Ancient Egypt in 18th-century European Books

Images of Ancient Egypt in 18th-century European Books

The imagery of Ancient Egypt has always influenced plastic and literary creation in Europe. In this text by conservator Ana Maria Campino, discover the impact of this historical period on 18th century publications.
Ana Maria Campino 20 Nov 2023 2 min
From parchment to paper

For centuries, biblical tradition and texts by historians from Ancient Greece and Rome fed a European image of Ancient Egypt, which started to be reconsidered following Napoleon Bonaparte’s expedition to Egypt (1789 to 1801) and the resulting archaeological discoveries.

The encyclopaedic spirit of the Enlightenment, and its efforts to compile knowledge and make it more accessible, along with the spread of printing techniques, meant that, in the 18th century, memories and impressions of Ancient Egypt could be disseminated, in text and image, through publications such as L’Antiquité expliquée et représentée en figures, by Bernard de Montfaucon. Of the fifteen volumes published (from 1719 to 1724), in which the Benedictine monk comprehensively and systematically described and illustrated the ancient civilisations, five are directly related to Ancient Egypt, covering topics ranging from religion (fig. 1) to funerary rites and monuments (fig. 2), from clothing (fig. 3) to civil and military architecture.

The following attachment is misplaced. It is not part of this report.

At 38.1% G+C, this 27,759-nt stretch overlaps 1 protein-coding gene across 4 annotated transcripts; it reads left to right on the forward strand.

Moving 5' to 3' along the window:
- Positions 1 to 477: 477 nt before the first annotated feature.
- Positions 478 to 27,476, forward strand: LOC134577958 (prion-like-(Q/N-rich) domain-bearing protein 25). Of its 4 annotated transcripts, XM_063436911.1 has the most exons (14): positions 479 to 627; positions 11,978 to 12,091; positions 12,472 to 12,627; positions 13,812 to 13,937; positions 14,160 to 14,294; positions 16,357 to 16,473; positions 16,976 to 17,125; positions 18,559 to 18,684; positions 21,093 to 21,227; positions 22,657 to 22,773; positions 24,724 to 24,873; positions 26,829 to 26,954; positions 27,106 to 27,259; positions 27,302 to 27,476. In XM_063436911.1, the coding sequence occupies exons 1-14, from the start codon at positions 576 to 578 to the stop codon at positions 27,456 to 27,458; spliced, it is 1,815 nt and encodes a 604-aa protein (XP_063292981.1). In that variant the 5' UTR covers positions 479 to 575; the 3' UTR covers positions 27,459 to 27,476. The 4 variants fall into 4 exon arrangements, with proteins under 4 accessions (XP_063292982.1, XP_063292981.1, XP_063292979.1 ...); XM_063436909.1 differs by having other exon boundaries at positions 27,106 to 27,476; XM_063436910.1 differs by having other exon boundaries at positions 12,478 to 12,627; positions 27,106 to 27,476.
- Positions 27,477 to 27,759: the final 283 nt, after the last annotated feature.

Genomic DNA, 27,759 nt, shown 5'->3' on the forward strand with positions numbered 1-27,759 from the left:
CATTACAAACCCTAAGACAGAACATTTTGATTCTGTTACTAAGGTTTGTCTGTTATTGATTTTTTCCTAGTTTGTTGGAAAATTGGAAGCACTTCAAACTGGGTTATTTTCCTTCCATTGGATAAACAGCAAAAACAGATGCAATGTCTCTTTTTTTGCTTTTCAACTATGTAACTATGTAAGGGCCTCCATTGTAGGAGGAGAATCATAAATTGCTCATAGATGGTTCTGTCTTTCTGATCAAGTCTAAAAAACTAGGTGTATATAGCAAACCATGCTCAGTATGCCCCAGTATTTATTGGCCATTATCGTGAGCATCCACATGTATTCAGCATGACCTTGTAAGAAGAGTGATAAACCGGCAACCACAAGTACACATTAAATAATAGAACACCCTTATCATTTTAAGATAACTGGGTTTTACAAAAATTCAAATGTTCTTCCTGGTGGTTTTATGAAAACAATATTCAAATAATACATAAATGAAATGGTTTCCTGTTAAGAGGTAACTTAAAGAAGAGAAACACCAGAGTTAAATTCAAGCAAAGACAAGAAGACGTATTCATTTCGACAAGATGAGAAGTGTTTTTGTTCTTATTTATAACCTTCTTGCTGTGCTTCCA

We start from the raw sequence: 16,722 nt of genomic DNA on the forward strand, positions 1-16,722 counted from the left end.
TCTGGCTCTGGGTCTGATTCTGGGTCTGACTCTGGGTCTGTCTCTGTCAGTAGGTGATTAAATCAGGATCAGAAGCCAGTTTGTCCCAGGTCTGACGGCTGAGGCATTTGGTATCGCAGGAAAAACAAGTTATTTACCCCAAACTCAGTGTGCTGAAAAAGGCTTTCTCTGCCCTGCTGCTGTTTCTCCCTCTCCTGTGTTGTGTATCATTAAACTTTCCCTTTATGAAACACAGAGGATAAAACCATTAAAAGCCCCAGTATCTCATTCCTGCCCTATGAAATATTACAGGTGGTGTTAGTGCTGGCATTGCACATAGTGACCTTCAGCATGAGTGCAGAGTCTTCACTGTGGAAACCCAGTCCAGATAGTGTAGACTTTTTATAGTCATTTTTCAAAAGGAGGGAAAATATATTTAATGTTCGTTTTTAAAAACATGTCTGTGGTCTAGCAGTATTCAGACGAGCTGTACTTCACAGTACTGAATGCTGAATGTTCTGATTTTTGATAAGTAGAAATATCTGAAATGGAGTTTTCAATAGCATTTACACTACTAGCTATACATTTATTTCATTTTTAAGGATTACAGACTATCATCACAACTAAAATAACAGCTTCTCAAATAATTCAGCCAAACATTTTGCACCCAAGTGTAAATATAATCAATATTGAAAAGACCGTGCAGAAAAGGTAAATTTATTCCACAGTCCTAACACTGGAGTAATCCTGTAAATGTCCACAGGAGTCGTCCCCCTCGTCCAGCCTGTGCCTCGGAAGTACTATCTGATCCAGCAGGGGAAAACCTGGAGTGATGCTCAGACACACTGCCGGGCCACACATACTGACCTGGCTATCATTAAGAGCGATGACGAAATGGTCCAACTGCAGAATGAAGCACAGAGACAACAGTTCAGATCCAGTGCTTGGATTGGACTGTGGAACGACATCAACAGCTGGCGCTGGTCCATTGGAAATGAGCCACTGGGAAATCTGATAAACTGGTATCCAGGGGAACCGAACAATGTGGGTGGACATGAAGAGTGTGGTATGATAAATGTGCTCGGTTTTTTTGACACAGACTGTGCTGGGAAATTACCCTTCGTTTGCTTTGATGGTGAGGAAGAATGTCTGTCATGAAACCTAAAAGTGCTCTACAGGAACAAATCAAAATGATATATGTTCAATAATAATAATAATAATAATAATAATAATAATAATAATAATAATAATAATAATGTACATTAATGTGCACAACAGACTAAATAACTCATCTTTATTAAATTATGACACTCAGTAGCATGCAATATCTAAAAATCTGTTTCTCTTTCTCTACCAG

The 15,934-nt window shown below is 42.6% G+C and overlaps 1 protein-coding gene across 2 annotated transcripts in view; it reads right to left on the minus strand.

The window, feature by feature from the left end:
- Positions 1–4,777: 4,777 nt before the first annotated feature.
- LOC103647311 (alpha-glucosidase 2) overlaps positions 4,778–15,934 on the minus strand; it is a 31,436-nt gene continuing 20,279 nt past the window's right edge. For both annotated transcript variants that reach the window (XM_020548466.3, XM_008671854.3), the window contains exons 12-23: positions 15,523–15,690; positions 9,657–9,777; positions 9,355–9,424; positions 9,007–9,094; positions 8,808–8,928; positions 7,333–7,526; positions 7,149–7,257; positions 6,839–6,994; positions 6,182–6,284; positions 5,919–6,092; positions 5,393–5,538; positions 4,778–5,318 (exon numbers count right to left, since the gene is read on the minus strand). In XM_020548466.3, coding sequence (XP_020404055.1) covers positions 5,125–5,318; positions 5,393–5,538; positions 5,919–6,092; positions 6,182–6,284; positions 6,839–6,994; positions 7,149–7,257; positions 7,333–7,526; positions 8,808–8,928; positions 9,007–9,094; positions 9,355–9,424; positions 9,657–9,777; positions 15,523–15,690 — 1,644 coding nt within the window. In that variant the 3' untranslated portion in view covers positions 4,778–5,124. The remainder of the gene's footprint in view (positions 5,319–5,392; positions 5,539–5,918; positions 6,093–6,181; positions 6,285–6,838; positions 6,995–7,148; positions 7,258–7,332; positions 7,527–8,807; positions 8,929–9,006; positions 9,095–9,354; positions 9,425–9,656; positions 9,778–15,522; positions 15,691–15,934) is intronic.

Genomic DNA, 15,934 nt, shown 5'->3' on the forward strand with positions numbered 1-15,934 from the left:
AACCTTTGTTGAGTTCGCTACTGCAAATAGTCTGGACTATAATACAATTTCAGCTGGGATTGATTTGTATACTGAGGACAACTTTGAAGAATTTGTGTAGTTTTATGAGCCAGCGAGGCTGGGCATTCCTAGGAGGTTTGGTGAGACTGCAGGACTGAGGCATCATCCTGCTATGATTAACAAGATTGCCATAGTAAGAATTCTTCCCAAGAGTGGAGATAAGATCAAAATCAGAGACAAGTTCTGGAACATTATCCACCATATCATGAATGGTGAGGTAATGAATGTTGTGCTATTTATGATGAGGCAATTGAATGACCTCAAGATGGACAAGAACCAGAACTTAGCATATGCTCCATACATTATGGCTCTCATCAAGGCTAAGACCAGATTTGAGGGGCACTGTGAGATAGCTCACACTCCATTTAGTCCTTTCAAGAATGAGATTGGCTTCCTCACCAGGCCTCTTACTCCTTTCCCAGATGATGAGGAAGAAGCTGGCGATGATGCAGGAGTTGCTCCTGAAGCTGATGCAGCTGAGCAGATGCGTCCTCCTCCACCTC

One of these volumes (fig. 4) and the book by Pierre-Jean Mariette, belonging to the Gulbenkian Collection (fig. 5), include reproductions of prints of the Palestrina Mosaic, produced in the late-2nd century B.C.E. in the town of that name on the outskirts of Rome. This authentic aerial view of Ancient Egypt, which follows the Nile from the Delta to the rocky areas of Nubia, shows contrasting images. On the lower part, it features towns with architecture of Greek influence, and ships for fishing, trade and war. At the top, we see lands inhabited by Black warriors and hunters, surrounded by real or imaginary animals.

Finally, another print included in one of the volumes of Montfaucon’s publication (fig. 6) demonstrates the iconographic strength of certain characters that we still associate with Ancient Egypt. The snake-shaped arm accessory worn by the figure (today believed to be Ariadne) led Montfaucon to identify the sculpture as a representation of Cleopatra, who is thought to have ended her life by allowing herself to be bitten by a venomous cobra.


From parchment to paper

On display for a short period due to their fragile preservation, the European books and graphic documents in the collection are less known to the public. In this series, the curator Ana Campino offers new perspectives on this set of works that were among Calouste Gulbenkian's favorite artistic collections.

Explore the series

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